Dozens treated after plane dumps jet fuel, hitting 6 schools in LA area

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CUDAHY, Calif. — Sixty people were affected after a plane dumped jet fuel while returning to the Los Angeles International Airport on Tuesday, hitting five elementary schools and one high school.

The incident happened just after noon Tuesday, inspector Sean Ferguson of the Los Angeles County Fire Department told CNN. The most heavily affected school was Park Avenue Elementary in Cudahy, where 20 children and 11 adults reported minor injuries. The school is about 19 miles east of the airport.

The other schools affected were San Gabriel Elementary, Graham Elementary, Tweedy Elementary, 93rd Street Elementary and Jordan High School.

Some people who were hit by the jet fuel were decontaminated with soap and water, but no one at any site needed to be taken to the hospital, Sgt. Rudy Perez with the Los Angeles School Police Department said. The schools briefly went through shelter-in-place procedures, but there were no evacuations.

The children were given gowns so they could change out of their clothes, fire department inspector Sky Cornell said, adding there were no reports of injuries from other people in the area.

Delta Air Lines said the fuel came from Flight 89, which had just taken off from LAX bound for Shanghai, China, when it "experienced an engine issue requiring the aircraft to return quickly to LAX."

"The aircraft landed safely after a release of fuel, which was required as part of normal procedure to reach a safe landing weight," the airline said.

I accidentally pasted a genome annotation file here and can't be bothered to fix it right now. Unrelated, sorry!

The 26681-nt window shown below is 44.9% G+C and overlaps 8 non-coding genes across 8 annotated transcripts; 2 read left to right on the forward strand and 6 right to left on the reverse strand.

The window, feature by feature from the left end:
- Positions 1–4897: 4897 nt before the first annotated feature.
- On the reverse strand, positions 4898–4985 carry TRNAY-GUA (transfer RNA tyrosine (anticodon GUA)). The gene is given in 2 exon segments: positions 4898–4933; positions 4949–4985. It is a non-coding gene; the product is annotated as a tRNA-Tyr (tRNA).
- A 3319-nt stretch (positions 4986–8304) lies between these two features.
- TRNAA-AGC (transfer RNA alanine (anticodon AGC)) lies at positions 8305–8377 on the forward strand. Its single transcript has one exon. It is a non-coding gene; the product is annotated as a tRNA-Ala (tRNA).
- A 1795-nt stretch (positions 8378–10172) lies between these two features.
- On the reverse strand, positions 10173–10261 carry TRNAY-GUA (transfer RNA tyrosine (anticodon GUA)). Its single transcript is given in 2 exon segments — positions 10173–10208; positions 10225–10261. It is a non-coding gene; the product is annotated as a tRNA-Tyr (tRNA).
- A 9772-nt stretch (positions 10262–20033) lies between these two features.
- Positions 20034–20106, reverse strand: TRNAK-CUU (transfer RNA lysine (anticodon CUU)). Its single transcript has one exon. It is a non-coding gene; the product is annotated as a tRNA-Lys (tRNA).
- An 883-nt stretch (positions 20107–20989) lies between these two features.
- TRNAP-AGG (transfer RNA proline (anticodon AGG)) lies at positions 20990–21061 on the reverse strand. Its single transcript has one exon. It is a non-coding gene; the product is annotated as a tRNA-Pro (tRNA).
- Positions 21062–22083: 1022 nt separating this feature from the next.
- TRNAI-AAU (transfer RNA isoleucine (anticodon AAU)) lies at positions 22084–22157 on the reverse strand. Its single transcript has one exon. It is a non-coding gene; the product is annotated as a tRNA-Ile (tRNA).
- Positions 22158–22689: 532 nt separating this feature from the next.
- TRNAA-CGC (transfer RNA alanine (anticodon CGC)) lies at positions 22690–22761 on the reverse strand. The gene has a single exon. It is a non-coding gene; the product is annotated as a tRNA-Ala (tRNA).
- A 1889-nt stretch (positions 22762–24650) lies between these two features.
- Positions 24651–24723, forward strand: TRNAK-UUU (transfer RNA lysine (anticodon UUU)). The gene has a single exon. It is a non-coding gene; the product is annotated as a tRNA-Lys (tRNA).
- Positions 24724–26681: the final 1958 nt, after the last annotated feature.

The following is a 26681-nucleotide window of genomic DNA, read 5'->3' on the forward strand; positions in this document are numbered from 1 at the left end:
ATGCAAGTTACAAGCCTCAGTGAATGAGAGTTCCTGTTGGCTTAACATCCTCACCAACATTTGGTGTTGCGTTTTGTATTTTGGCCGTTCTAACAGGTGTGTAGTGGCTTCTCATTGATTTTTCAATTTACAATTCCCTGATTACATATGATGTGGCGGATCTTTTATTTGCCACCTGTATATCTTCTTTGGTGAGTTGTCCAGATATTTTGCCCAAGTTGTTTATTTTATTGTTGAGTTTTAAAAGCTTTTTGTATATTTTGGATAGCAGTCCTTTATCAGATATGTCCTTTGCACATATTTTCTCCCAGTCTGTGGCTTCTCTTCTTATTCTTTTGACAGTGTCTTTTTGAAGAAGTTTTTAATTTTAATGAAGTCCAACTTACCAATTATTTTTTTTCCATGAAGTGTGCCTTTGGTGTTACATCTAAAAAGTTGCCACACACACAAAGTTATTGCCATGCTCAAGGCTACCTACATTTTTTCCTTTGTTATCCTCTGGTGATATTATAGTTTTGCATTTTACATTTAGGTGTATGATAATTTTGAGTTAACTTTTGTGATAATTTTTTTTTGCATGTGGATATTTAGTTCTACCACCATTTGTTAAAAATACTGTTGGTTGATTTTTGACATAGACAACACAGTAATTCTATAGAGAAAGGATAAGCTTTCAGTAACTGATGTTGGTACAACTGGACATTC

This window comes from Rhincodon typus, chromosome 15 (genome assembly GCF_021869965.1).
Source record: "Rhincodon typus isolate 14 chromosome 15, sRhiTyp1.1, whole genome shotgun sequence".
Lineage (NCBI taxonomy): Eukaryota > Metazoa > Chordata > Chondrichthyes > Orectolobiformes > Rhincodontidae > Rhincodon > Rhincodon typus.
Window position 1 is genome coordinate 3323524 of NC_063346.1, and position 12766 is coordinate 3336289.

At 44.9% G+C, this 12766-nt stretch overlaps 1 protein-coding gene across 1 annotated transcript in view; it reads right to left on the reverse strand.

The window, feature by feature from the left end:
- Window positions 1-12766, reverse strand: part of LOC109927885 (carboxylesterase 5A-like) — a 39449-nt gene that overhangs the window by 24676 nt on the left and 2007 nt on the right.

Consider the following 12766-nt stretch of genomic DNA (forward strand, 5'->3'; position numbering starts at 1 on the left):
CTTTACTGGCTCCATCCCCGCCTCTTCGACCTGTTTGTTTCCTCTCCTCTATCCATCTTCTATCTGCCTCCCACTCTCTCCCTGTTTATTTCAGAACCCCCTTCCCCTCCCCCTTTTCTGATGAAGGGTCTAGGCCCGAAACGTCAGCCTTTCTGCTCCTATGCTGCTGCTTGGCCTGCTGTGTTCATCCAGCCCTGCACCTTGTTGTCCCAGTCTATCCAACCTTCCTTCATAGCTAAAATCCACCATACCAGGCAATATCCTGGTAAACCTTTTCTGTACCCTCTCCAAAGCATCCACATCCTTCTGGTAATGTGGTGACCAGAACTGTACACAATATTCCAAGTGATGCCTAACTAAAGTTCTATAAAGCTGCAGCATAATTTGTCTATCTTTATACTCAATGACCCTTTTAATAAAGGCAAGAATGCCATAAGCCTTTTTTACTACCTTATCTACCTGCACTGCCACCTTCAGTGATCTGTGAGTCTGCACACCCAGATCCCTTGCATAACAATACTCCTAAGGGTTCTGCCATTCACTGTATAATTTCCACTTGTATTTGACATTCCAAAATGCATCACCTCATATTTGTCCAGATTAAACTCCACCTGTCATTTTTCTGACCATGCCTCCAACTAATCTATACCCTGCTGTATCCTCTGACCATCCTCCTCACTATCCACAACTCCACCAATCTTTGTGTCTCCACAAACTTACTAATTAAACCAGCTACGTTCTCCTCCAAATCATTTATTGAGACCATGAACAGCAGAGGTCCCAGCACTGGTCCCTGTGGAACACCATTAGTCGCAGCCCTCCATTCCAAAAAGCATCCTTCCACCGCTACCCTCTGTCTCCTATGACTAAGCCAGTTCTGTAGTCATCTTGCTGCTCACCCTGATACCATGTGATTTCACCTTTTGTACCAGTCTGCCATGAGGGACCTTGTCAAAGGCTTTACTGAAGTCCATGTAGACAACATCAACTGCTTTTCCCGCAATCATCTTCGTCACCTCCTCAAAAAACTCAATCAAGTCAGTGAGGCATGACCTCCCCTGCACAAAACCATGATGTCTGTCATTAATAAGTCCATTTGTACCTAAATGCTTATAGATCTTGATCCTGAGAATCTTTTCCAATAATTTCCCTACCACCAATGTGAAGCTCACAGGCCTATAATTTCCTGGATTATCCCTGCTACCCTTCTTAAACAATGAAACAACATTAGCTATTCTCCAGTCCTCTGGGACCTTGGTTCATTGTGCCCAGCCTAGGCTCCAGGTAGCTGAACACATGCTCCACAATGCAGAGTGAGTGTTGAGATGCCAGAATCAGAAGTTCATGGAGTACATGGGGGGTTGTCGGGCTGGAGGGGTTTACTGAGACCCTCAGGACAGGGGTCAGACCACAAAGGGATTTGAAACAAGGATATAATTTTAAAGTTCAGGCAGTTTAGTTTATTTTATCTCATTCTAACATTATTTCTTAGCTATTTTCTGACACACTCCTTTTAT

Delta said it is in touch with airport authorities and the LA County Fire Department, and it expressed concern for those who reported injuries.

Video posted on YouTube shows the plane overhead with white streaks coming from the tips of the wings. Alan De Leon, who shot the video, told CNN he heard a loud whistle, smelled jet fuel and felt irritation in his eyes.

The Federal Aviation Administration said it is investigating the incident.

David Soucie, an aviation safety analyst, told CNN there are maximum takeoff and landing weights for aircraft, so in order for a plane with full fuel tanks to land, it must dump the fuel to avoid potentially crashing upon landing.

"There are special fuel-dumping procedures for aircraft operating into and out of any major US airport," the FAA said Tuesday. "These procedures call for fuel to be dumped over designated unpopulated areas, typically at higher altitudes so the fuel atomizes and disperses before it reaches the ground."

The Los Angeles Unified School District said its health and safety inspectors were working to ensure the outside areas of the schools are safe for attendance.

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